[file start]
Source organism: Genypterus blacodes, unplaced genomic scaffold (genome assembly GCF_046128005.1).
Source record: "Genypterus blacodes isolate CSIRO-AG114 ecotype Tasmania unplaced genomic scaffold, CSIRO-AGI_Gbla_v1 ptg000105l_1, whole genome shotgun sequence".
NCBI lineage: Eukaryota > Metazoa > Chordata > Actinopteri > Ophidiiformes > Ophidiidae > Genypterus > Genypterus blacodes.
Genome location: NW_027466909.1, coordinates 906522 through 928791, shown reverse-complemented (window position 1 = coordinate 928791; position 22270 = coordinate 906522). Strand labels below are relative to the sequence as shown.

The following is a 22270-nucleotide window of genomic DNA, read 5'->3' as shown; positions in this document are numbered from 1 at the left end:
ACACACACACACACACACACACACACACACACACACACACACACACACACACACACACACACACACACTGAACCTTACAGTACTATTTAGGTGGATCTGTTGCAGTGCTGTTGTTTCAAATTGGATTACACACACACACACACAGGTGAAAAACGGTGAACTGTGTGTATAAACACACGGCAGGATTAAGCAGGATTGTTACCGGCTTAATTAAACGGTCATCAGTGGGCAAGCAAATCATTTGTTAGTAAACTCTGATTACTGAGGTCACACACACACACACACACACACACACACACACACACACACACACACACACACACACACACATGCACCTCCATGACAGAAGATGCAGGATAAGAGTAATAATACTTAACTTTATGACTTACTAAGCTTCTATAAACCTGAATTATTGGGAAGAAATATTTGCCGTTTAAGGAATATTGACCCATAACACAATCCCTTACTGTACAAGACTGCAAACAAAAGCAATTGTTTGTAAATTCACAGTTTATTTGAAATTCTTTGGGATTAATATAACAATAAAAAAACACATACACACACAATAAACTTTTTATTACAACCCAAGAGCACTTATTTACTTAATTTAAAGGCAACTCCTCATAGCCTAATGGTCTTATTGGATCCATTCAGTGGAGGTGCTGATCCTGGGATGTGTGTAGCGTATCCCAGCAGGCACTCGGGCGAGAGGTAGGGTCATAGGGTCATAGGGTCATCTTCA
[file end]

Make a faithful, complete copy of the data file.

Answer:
Source organism: Genypterus blacodes, unplaced genomic scaffold (genome assembly GCF_046128005.1).
Source record: "Genypterus blacodes isolate CSIRO-AG114 ecotype Tasmania unplaced genomic scaffold, CSIRO-AGI_Gbla_v1 ptg000105l_1, whole genome shotgun sequence".
NCBI lineage: Eukaryota > Metazoa > Chordata > Actinopteri > Ophidiiformes > Ophidiidae > Genypterus > Genypterus blacodes.
Genome location: NW_027466909.1, coordinates 906522 through 928791, shown reverse-complemented (window position 1 = coordinate 928791; position 22270 = coordinate 906522). Strand labels below are relative to the sequence as shown.

The following is a 22270-nucleotide window of genomic DNA, read 5'->3' as shown; positions in this document are numbered from 1 at the left end:
ACACACACACACACACACACACACACACACACACACACACACACACACACACACACACACACACACACTGAACCTTACAGTACTATTTAGGTGGATCTGTTGCAGTGCTGTTGTTTCAAATTGGATTACACACACACACACACAGGTGAAAAACGGTGAACTGTGTGTATAAACACACGGCAGGATTAAGCAGGATTGTTACCGGCTTAATTAAACGGTCATCAGTGGGCAAGCAAATCATTTGTTAGTAAACTCTGATTACTGAGGTCACACACACACACACACACACACACACACACACACACACACACACACACACACACACACACATGCACCTCCATGACAGAAGATGCAGGATAAGAGTAATAATACTTAACTTTATGACTTACTAAGCTTCTATAAACCTGAATTATTGGGAAGAAATATTTGCCGTTTAAGGAATATTGACCCATAACACAATCCCTTACTGTACAAGACTGCAAACAAAAGCAATTGTTTGTAAATTCACAGTTTATTTGAAATTCTTTGGGATTAATATAACAATAAAAAAACACATACACACACAATAAACTTTTTATTACAACCCAAGAGCACTTATTTACTTAATTTAAAGGCAACTCCTCATAGCCTAATGGTCTTATTGGATCCATTCAGTGGAGGTGCTGATCCTGGGATGTGTGTAGCGTATCCCAGCAGGCACTCGGGCGAGAGGTAGGGTCATAGGGTCATAGGGTCATCTTCA